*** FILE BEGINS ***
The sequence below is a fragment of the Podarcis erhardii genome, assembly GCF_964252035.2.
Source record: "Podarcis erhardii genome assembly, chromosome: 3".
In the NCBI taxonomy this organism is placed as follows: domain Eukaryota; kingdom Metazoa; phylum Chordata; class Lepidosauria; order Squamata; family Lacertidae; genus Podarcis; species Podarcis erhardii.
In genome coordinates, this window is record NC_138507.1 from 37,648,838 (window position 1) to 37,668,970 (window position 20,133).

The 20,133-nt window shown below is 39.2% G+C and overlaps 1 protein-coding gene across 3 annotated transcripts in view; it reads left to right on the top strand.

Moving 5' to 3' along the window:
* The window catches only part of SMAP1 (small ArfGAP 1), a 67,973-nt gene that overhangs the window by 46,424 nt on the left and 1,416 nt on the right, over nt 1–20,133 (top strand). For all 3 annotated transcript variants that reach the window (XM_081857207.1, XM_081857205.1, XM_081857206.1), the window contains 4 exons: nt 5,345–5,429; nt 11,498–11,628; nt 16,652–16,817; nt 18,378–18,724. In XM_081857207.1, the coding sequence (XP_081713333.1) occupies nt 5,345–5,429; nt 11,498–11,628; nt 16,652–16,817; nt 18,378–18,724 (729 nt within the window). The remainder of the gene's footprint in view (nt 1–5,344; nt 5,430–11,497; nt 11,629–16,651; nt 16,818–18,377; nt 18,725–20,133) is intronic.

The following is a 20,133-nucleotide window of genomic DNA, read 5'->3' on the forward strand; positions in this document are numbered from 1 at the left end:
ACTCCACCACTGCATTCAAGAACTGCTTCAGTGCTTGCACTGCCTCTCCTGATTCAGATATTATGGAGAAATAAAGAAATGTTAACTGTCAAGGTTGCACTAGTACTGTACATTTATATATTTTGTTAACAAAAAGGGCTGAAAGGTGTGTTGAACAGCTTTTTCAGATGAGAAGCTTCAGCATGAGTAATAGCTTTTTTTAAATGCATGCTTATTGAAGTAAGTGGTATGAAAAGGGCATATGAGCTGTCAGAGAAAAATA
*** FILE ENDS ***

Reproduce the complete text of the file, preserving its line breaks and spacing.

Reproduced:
The sequence below is a fragment of the Podarcis erhardii genome, assembly GCF_964252035.2.
Source record: "Podarcis erhardii genome assembly, chromosome: 3".
In the NCBI taxonomy this organism is placed as follows: domain Eukaryota; kingdom Metazoa; phylum Chordata; class Lepidosauria; order Squamata; family Lacertidae; genus Podarcis; species Podarcis erhardii.
In genome coordinates, this window is record NC_138507.1 from 37,648,838 (window position 1) to 37,668,970 (window position 20,133).

The 20,133-nt window shown below is 39.2% G+C and overlaps 1 protein-coding gene across 3 annotated transcripts in view; it reads left to right on the top strand.

Moving 5' to 3' along the window:
* The window catches only part of SMAP1 (small ArfGAP 1), a 67,973-nt gene that overhangs the window by 46,424 nt on the left and 1,416 nt on the right, over nt 1–20,133 (top strand). For all 3 annotated transcript variants that reach the window (XM_081857207.1, XM_081857205.1, XM_081857206.1), the window contains 4 exons: nt 5,345–5,429; nt 11,498–11,628; nt 16,652–16,817; nt 18,378–18,724. In XM_081857207.1, the coding sequence (XP_081713333.1) occupies nt 5,345–5,429; nt 11,498–11,628; nt 16,652–16,817; nt 18,378–18,724 (729 nt within the window). The remainder of the gene's footprint in view (nt 1–5,344; nt 5,430–11,497; nt 11,629–16,651; nt 16,818–18,377; nt 18,725–20,133) is intronic.

The following is a 20,133-nucleotide window of genomic DNA, read 5'->3' on the forward strand; positions in this document are numbered from 1 at the left end:
ACTCCACCACTGCATTCAAGAACTGCTTCAGTGCTTGCACTGCCTCTCCTGATTCAGATATTATGGAGAAATAAAGAAATGTTAACTGTCAAGGTTGCACTAGTACTGTACATTTATATATTTTGTTAACAAAAAGGGCTGAAAGGTGTGTTGAACAGCTTTTTCAGATGAGAAGCTTCAGCATGAGTAATAGCTTTTTTTAAATGCATGCTTATTGAAGTAAGTGGTATGAAAAGGGCATATGAGCTGTCAGAGAAAAATA